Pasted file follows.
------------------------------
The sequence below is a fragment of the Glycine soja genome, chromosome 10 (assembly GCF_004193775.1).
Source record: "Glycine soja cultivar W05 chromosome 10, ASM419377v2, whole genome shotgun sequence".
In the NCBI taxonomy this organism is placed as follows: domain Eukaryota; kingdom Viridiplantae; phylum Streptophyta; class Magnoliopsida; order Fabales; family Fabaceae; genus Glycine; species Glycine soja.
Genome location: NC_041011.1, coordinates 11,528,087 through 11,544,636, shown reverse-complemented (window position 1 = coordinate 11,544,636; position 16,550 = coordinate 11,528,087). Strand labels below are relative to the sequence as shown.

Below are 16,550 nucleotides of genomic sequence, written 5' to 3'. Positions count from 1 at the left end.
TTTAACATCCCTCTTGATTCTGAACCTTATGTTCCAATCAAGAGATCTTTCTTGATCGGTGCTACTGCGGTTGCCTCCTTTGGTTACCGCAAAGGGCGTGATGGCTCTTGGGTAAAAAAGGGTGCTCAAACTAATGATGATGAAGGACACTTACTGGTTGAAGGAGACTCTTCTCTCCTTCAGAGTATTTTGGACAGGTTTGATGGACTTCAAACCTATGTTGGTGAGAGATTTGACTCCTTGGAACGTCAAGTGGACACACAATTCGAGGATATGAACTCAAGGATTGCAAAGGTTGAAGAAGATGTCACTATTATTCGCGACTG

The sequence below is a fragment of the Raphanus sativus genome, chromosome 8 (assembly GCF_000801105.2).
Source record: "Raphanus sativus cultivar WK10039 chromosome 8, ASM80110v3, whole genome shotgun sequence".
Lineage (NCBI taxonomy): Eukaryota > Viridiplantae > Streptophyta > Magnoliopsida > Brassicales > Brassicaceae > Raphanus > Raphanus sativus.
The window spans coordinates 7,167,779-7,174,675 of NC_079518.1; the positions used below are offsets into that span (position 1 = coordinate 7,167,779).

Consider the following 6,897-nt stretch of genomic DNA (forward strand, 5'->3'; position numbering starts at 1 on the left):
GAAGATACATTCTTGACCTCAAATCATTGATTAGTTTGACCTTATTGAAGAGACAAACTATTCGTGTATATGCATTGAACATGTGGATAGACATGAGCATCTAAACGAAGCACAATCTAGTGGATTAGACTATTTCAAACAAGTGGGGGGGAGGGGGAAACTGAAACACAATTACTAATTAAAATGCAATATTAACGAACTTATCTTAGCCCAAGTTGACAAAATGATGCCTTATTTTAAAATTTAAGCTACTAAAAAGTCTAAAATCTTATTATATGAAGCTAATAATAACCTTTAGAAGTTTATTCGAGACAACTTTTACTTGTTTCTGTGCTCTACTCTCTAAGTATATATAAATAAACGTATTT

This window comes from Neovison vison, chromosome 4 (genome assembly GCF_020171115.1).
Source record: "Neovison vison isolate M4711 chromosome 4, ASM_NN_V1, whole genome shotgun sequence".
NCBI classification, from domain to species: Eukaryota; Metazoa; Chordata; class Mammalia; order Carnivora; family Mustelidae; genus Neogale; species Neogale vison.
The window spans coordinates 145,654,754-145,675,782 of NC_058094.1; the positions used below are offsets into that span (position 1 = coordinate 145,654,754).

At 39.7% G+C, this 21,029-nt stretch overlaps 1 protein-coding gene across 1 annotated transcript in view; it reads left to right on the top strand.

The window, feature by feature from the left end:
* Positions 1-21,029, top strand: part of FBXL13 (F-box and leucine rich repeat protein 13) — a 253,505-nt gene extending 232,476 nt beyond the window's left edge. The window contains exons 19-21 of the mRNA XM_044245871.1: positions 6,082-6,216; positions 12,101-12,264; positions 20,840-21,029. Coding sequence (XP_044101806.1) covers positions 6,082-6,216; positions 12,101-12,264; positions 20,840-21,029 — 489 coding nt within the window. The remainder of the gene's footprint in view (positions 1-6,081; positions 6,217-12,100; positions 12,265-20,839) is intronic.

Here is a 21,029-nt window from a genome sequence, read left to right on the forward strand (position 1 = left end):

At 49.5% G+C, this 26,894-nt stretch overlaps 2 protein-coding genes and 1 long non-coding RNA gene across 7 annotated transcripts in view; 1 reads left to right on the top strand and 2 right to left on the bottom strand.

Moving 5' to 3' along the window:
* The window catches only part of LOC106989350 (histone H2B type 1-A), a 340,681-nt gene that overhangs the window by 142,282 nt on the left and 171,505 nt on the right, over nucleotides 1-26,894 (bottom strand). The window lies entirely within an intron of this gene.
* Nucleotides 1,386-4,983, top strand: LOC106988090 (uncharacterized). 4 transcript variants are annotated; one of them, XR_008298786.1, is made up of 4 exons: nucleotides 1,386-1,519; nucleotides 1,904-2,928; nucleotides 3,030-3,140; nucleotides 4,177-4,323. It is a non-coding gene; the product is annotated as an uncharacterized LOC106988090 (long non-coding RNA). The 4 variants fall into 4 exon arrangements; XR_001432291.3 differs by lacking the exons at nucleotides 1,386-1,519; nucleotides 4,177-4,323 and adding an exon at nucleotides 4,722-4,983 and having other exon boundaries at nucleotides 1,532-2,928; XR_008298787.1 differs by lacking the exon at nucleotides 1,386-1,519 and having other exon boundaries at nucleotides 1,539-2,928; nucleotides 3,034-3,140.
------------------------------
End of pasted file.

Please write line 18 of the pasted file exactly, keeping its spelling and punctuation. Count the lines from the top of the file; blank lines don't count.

The window, feature by feature from the left end: